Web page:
The policies embarked on by Kyiv after the 2014 coup, supported by the US and NATO, necessarily destroyed the basis of unity of the Ukrainian state. More precisely, Ukraine became unviable as a state the moment that the Western (Ukrainian) part of the country embarked upon the suppression of the Eastern (Russian) part. These processes were the culmination of centuries of development, so it is necessary to understand them clearly.
The formation of the Ukrainian state
Ukraine was a multi-national state whose present borders were only finalised in 1945. More exactly, leaving aside relatively smaller groups (Romanians, Hungarians and others), it was a bi-national state. As always, unity of such a multi/bi-national state could only be maintained as long as policies were not decided on which were completely rejected by one of its constituents. If policies completely unacceptable to one of the components is embarked upon, the unity of the state is bound to collapse.
Failure to understand this historical character of the Ukrainian state has led parts of the left to confusion and, in the worst cases, to alignment with reactionary forces in the Kyiv regime who have carried out policies of oppession against the Russian-speaking population of East Ukraine and who aim to reimpose Kyiv control on them by terror. Support for such policies has absolutely nothing to do with left-wing policies.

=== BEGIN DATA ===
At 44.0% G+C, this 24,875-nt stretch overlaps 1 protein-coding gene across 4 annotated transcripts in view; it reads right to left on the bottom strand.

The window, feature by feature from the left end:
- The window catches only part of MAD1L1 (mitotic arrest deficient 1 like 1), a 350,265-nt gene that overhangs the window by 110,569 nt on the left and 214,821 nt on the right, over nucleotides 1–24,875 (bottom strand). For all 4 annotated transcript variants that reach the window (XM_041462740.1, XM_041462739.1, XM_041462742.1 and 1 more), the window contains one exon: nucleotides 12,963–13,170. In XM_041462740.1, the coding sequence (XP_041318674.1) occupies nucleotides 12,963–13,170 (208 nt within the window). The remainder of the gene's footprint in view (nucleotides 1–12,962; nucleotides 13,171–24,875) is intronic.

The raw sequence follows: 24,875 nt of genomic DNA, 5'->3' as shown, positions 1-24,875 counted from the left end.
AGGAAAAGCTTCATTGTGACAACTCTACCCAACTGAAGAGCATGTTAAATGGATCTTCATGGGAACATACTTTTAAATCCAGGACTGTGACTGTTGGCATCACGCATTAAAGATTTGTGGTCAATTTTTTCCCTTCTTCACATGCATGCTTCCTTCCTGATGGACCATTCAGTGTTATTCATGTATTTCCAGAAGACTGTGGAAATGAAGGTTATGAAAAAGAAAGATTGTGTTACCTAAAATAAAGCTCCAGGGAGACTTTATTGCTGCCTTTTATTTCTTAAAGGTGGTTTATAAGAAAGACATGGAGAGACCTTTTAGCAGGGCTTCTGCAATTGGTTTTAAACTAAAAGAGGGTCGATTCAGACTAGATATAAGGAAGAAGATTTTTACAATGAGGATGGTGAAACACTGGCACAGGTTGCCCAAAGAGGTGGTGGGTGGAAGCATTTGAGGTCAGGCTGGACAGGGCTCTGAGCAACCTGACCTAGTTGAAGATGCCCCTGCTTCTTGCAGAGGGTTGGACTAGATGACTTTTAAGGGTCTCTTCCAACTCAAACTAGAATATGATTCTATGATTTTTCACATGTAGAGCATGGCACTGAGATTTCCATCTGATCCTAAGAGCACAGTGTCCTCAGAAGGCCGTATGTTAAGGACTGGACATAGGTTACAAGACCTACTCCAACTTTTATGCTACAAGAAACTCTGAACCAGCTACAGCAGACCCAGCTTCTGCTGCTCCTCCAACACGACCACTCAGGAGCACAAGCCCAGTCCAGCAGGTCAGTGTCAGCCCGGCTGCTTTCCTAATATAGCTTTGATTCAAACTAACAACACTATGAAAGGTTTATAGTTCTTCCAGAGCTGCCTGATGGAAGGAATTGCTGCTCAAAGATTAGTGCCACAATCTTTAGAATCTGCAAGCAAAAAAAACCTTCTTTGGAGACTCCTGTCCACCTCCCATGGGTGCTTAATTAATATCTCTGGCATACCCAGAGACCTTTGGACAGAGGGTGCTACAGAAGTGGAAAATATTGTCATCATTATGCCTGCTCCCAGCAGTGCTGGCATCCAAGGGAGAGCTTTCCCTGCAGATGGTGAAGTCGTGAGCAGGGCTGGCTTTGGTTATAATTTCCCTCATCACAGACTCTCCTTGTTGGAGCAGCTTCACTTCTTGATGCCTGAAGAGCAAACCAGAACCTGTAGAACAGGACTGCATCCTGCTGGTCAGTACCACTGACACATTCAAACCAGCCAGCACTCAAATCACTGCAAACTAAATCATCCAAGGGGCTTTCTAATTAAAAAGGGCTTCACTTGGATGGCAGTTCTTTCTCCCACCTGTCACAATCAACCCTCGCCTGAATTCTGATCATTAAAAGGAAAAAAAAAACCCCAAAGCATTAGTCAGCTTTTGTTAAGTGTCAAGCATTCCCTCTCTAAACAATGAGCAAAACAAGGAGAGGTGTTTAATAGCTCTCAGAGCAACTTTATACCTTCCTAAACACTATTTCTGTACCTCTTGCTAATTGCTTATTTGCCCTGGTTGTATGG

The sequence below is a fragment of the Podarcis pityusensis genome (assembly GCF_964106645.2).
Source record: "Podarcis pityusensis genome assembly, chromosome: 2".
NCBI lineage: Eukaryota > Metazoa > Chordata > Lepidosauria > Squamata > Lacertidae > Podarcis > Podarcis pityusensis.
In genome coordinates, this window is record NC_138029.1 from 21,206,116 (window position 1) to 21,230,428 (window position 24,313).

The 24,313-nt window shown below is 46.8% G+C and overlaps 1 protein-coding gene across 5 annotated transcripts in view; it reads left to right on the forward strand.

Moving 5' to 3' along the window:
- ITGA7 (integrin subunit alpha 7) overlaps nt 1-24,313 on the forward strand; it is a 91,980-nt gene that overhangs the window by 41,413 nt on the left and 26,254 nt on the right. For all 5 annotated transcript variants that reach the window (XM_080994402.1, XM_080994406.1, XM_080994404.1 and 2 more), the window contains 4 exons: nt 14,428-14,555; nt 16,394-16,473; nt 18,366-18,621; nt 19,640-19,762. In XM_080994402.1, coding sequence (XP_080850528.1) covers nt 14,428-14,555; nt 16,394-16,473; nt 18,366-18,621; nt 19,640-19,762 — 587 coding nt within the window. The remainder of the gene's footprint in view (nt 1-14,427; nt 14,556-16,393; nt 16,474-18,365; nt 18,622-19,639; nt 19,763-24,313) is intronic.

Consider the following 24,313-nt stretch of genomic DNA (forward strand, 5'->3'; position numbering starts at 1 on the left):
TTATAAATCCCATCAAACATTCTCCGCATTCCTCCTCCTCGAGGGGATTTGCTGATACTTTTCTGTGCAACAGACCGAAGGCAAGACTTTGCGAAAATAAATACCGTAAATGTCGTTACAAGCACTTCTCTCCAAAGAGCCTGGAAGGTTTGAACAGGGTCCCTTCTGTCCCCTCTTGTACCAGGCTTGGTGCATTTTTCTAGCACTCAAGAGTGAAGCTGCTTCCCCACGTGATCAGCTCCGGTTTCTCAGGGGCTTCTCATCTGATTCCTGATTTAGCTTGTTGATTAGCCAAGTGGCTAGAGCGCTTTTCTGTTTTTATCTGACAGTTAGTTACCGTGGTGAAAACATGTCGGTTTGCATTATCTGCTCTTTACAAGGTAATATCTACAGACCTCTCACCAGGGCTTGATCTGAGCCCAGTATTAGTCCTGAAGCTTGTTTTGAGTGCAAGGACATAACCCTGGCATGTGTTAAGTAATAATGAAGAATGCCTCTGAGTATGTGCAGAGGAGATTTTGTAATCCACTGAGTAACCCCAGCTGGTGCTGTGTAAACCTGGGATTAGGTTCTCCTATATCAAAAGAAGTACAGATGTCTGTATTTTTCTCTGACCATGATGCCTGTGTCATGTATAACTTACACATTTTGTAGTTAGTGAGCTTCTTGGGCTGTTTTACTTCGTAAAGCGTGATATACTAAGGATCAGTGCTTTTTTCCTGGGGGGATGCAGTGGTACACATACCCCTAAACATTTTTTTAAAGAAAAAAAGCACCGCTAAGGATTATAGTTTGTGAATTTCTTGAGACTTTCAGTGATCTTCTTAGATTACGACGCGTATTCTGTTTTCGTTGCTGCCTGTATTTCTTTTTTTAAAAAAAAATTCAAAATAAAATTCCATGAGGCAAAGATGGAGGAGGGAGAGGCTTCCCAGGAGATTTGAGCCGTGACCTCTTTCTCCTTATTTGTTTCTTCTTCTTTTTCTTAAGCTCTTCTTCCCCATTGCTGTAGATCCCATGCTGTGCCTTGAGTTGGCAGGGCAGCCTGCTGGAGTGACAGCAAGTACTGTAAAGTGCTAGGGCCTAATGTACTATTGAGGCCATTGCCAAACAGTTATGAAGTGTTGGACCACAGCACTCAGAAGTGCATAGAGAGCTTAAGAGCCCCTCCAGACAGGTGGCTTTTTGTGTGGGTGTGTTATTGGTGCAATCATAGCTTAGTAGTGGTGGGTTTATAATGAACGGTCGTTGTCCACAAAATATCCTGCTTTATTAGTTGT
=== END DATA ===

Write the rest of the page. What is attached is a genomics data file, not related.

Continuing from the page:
In Ukraine 30% of the population speaks Russian, 70% Ukrainian. This coincides with the religious division. The Russian-speaking population are Russian Orthodox, the Ukrainian-speaking are Ukrainian Orthodox (with small numbers of Catholics and Protestants). Essentially the West and North of the Ukrainian state is dominated by Ukrainians and Ukrainian speakers. The East and South-East is dominated by Russian speakers.
The historical creation of Ukraine
The centuries-long reason for this division in Ukraine is obvious. Originally what is now Western Ukraine was part of Poland/Lithuania. In the mid-14th century Poland militarily conquered Galicia – now south-eastern Poland and Western Ukraine. Almost simultaneously Kyiv became part of Lithuania. Polish domination of Western Ukraine continued into the 20th century – what is now the most western part of Ukraine was only incorporated in 1945.